@WardCunningham I really don't like the idea of mashing rendering into content - so I'm going to try to find a way not to force hardcoded unicode bullets / html or whatever into the source :)

so - what about this slightly different tack:

if I want an ordered list to mean something like bullets, rather than sequential paragraphs of prose, I create a list type paragraph that I can drag several paragraphs into? is nesting paragraphs a good or useful idea?

@interstar we need to separate some of the issues tho:
1 want to be able to change or select paragraph types in a 'nicer' way
2 I'd like a more natrul way to start a new paragraph (i'll expand later.)


WardCunningham commented May 3, 2012

Our goal should be to have a positive influence on how people write, not just to admit every style of writing. It might be interesting to compare federated wiki to twitter, another influential system. Analogous elements:

Markup == Abbreviations (contextual, evolving)
Paragraph == Tweet (the mobile entity)
Page == Hash Tag (the named organizing structure, shared)
Site == Account (reference to authority, not shared)

Of course our goal isn't to be twitter, but to recognize that the world is happy to adopt new writing styles when there is utility to be had in doing so.


SvenDowideit commented May 15, 2012

In the first Sunday Hangout, Ward added that he thinks of the Site as like a PDF - which gives us a touchstone wrt the sizing of data, topics and focus of a Site.

for example, rather than hosting all of wikipedia on one site, we'd have Waki-Wiki style (sorry, reference to thought experiment dating back to 2005's wikimania) distributed sites that focus on their local topic area / interest.

as an example, a Chemistry department might have a site that contains mostly local research and learning topics, some of which refer to shared articles like wikipedia, and might have forks of some of those topics.

As I not a programmer, I hope you all don't mind me chiming in. I am very excited to see this project underway and hope to integrate it into a social networking platform in the future.

So, from my perspective, Wikipedia is an inspiration and should be considered closely when determining what features will exist in Smallest-Federated Wiki. I love the innovations you are bringing to the wiki, in fact I think they have profound implications. That being said, I think having different types of blocks/entities besides paragraphs would only expand possibilities of expression through the wiki. I am not suggesting having too many, but think allowing bullet lists, for example, just makes use more flexible and useful. I see bullet lists in Ward's videos so maybe i am missing something here.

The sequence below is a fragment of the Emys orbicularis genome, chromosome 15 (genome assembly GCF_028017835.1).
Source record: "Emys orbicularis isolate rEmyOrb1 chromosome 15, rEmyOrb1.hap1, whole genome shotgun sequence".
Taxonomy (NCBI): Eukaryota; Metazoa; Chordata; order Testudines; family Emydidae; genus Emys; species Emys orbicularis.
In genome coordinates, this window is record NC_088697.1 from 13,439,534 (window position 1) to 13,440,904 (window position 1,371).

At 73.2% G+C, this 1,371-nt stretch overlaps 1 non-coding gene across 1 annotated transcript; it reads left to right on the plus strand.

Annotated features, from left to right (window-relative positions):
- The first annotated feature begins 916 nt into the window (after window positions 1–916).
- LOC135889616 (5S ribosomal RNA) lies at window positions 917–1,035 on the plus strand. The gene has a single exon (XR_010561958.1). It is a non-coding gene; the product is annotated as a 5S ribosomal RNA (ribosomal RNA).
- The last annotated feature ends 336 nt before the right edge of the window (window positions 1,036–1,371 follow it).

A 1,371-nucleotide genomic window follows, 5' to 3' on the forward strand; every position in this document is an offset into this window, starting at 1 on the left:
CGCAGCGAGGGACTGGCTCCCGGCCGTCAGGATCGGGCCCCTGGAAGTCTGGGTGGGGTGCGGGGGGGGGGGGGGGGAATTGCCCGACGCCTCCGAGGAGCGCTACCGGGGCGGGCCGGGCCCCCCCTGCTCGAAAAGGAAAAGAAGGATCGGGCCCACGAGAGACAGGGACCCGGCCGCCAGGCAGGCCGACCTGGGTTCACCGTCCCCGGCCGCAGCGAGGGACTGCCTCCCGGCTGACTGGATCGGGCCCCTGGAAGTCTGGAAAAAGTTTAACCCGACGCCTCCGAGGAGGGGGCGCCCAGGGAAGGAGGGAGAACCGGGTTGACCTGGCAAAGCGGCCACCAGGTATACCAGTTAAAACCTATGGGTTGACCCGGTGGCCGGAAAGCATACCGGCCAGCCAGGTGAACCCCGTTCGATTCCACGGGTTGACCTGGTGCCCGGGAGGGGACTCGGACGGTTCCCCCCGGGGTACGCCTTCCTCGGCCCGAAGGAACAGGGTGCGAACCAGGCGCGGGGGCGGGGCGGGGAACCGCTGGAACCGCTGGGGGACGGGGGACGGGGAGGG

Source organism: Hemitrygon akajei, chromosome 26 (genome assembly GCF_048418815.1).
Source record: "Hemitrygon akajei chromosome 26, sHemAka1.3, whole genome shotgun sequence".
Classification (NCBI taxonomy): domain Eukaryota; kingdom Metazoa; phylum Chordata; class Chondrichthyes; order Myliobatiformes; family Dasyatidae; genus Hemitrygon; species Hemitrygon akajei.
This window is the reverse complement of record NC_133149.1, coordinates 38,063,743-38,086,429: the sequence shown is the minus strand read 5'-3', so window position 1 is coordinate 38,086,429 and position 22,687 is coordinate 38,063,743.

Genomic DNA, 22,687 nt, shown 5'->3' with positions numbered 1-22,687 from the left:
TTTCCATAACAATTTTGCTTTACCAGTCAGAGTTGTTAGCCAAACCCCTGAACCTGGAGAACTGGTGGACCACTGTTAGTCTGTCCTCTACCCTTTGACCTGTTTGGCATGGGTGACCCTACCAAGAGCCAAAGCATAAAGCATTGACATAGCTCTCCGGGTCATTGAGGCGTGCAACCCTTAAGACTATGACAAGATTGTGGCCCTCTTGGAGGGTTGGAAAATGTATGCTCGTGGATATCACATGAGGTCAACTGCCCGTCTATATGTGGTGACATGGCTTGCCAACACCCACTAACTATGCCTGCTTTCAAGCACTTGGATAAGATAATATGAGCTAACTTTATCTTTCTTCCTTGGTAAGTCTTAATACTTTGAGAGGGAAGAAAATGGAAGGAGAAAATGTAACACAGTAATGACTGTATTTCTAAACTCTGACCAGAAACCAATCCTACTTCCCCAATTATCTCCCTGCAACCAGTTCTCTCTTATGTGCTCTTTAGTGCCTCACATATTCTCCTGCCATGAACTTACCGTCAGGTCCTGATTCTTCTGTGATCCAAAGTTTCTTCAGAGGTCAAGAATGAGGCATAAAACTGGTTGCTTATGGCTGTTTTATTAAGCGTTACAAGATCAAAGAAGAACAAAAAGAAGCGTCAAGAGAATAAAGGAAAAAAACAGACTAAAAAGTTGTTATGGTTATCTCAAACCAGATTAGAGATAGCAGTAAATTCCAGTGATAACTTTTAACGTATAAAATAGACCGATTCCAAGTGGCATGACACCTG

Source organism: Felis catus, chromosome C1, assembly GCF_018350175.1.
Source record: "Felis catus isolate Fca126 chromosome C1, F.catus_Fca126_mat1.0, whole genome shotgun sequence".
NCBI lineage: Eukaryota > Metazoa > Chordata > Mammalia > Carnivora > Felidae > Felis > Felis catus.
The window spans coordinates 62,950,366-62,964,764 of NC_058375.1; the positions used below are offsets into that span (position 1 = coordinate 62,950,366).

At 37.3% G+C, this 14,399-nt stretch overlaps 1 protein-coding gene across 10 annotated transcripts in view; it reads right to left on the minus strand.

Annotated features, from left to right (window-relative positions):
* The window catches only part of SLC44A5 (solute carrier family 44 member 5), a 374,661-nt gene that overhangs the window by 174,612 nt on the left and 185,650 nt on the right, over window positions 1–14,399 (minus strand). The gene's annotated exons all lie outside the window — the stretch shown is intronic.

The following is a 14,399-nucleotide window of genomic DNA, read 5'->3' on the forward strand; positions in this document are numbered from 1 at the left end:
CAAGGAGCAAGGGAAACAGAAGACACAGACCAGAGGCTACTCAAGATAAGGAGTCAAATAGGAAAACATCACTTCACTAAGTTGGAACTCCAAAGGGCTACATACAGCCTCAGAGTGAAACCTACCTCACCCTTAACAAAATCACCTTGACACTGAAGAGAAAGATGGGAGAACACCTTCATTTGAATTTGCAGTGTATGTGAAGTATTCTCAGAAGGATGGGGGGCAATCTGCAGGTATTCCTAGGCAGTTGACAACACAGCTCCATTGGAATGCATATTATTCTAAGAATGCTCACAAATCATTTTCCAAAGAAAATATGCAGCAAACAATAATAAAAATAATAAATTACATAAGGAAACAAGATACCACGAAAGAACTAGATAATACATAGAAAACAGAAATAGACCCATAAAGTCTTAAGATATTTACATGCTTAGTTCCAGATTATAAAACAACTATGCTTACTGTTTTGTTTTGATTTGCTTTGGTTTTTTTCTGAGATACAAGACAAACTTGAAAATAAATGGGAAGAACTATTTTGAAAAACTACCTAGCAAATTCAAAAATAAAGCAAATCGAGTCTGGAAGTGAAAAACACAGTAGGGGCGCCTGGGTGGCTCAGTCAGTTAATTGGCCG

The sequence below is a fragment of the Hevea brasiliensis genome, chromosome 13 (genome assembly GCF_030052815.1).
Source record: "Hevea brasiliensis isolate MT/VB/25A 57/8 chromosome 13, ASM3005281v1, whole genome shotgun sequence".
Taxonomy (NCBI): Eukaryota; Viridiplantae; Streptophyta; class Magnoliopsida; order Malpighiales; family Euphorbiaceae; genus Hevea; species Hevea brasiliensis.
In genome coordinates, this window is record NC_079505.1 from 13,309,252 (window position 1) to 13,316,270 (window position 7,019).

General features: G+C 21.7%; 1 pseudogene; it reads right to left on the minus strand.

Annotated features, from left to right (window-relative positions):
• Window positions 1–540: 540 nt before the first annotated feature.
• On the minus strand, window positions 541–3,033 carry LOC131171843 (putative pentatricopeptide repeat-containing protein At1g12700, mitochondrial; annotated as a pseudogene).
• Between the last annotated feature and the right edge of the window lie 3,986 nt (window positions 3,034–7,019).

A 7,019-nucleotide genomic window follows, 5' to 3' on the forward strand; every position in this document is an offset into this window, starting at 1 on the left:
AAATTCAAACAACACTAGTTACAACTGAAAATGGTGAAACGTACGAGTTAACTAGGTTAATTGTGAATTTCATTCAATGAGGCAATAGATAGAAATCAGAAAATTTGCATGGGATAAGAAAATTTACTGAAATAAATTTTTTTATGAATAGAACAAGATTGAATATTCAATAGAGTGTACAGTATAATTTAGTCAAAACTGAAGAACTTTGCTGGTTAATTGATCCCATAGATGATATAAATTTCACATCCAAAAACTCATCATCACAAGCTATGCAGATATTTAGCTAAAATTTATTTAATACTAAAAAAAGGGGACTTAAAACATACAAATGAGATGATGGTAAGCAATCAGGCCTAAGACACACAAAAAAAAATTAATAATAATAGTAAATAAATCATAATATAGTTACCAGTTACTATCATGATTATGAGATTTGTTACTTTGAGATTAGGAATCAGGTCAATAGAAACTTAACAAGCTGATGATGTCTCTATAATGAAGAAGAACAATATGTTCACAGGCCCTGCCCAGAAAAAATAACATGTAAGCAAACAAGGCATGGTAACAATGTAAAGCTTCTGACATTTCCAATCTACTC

Also, why not integrate a standard editor that allows many types of word document type modifications within each block/entity? Also, about the editor, and this is very important from the layman's perspective, I suggest having a WYSIWYG editor. Mark-up languages are a barrier to entry for many people. It may seem simple to you all, but it is not the language most people write in. Although I think this model has worked for Wikipediai because it is a type of quality censorship, it seems that a federated wiki should be all about people to people sharing of anything with anyone.

I guess what I am suggesting is a federated MediaWiki with an integrated WYSIWYG editor like

Now that I am thinking about it, if there was a federated protocol written for MediaWiki, could all existing MediaWiki installations be upgraded and immediately able to operate as a federation? Or is JSON allowing this drag and drop magic and not able to work with MediaWiki code?

I would really appreciate any feedback on these comments/ideas. Thanks you all for your work on this project and am thankful to see that it is being develop. I hope I can help spread the word once it is ready for the masses.


WardCunningham commented Nov 27, 2012

@interstar mentions pulling content from a UseMod wiki. I'm currently feeding my original wiki into the federation through one page of perl that generates json instead of html. It's read only, but it serves the most recent content on the fly and makes it available to sites that might choose to improve it the federated way. Let me know if you'd like to try running this yourself. It's an experiment.


SvenDowideit commented May 25, 2016

ancient, so closing.


WardCunningham commented May 26, 2016

These are all good suggestions. I'm sorry we have left them hanging here so long.

We do now accept a wiki flavored markdown inspired by github flavored markdown.

We don't do deep bullets or headings. But we do accept task lists which depend on having a mutable memory behind the markdown. (Github does in some cases but not all.)

Thank you all, and especially @SvenDowideit who offered much good advice early in this project, some of which took me years to appreciate.